“I came across your article [written by the Chairman of Aspire Globally Limited] and I can only report on one butler school. Not that I want to be biased, but you spoke about the alcohol use and sex. I was a student at SABA in Cape Town in 2015, my sponsor had paid my tuition and we selected this school because they promised to get me ready by the end of the training. We paid upfront, I was excited, it was a fantastic moment.

“But during the training, I was always belittled, it was like I needed to become some English guy of the Victorian era or a 5-star Chef to feel comfortable. The school had a problem with me right from the start. They promised to teach me chauffeur services, [but] these were never conducted. Every time I asked about this training, it was asking for trouble. Being a religious man, we are not allowed to drink, [yet] the academy demanded that I test the wines to show my appreciation. In no time I became drunk and requested to take a nap because of feeling drowsy. Instead, they recorded me on their camera and told my sponsor that I came drunk to the academy, something the sponsor did not approve of. Numerous times I was excluded from various trainings despite paying in full. I do believe that some butler schools lack professional expertise and fail to admit it. 

“I think the course was meant to last for eight weeks, but they stopped my training three weeks short without reason and called security to escort me off the premises. It was the biggest shame I had [experienced]. I tried to take matters to court but being alone and confused, my sponsor no longer believing in me, I took my pain with me and completely withdrew and [will soon be] completing my MBA—I am no longer in the Hospitality industry [as I am] not interested [in it] anymore.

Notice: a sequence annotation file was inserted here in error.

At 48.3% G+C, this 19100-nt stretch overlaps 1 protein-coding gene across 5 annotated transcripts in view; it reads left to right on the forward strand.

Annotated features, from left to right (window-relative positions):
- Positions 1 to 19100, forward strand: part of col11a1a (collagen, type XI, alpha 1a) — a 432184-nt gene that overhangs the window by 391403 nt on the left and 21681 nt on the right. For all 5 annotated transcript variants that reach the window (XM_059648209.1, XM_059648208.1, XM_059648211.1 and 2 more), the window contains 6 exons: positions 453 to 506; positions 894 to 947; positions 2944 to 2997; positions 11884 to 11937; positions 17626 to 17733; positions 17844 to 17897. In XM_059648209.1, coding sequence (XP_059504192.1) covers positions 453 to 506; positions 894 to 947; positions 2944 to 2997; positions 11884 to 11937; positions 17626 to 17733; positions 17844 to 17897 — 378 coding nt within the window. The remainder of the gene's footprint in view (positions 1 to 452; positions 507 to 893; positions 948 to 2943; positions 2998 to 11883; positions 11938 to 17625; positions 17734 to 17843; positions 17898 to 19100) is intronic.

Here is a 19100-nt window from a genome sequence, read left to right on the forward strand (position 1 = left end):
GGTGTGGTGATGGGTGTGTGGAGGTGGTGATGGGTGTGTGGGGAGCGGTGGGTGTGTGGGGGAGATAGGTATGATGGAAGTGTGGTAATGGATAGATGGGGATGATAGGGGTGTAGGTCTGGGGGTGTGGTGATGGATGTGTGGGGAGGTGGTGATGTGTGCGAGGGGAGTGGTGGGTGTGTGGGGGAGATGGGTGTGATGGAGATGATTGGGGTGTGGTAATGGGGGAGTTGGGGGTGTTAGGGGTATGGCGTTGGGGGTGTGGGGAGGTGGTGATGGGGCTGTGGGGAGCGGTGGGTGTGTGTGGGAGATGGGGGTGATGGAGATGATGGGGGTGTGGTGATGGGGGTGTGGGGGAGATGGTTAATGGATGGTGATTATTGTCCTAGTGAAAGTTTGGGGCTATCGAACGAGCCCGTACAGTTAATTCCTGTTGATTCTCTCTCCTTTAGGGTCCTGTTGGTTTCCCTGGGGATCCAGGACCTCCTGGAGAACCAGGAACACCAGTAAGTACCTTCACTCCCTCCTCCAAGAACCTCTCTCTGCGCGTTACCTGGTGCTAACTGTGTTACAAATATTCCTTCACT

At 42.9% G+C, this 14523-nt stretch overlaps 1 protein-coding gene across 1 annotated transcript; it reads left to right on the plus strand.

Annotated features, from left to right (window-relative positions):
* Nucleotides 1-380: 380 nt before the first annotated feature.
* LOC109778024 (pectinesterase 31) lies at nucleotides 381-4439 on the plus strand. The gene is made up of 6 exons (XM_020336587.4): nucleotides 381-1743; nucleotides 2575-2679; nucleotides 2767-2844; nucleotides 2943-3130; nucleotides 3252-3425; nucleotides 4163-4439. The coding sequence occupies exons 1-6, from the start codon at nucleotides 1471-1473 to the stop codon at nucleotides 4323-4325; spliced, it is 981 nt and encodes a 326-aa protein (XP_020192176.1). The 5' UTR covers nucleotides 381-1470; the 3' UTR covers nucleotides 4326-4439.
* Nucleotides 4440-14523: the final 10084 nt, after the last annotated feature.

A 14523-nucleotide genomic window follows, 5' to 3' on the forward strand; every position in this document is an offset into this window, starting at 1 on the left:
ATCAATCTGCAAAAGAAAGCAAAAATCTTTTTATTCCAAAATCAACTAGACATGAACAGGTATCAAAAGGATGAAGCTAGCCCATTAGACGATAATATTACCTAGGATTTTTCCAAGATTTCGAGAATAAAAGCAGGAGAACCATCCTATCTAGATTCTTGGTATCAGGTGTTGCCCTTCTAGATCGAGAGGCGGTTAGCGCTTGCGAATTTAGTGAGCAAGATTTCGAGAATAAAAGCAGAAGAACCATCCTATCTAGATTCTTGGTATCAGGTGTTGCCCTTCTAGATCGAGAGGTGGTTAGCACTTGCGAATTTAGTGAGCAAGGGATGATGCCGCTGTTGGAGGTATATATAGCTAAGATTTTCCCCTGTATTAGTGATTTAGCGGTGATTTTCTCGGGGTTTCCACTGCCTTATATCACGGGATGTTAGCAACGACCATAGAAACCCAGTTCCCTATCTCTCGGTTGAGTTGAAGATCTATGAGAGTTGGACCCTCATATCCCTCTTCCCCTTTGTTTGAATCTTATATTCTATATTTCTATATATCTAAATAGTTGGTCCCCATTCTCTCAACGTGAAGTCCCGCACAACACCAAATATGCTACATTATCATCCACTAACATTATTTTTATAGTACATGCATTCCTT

“I was robbed. I hope students are not going through similar experiences that I went through at SABA. Thanks for the article, it was great reading it. I saw a response from SABA, but it is expected for them to act that way. I personally forgave them because I have the power to do that and because there is life outside the butler industry.”

So why do we continue with this unseemly public fight? Not to do battle with a belligerent SABA, but simply to make sure that when people look up SABA online, they will find the other side of the story and not just streams and streams of incessant self-promotion on all social media lines. In this way, potential students and clients can make an informed decision—think of this as a TripAdvisor service!

Please forgive us, therefore, while we tend to our dirty laundry, but also realize that SABA is just one little annoyance: there is so much good going on with the many other players in the industry that we have plenty of cause to cheer.

The Institute is dedicated to raising service standards by broadly disseminating the mindset and superior service expertise of that time-honored, quintessential service provider, the British Butler, updated with modern people- skills, and adapted to the needs of modern employers and guests in staffed homes, luxury hotels, resorts, spas, retirement communities, jets, yachts & cruise ships around the world.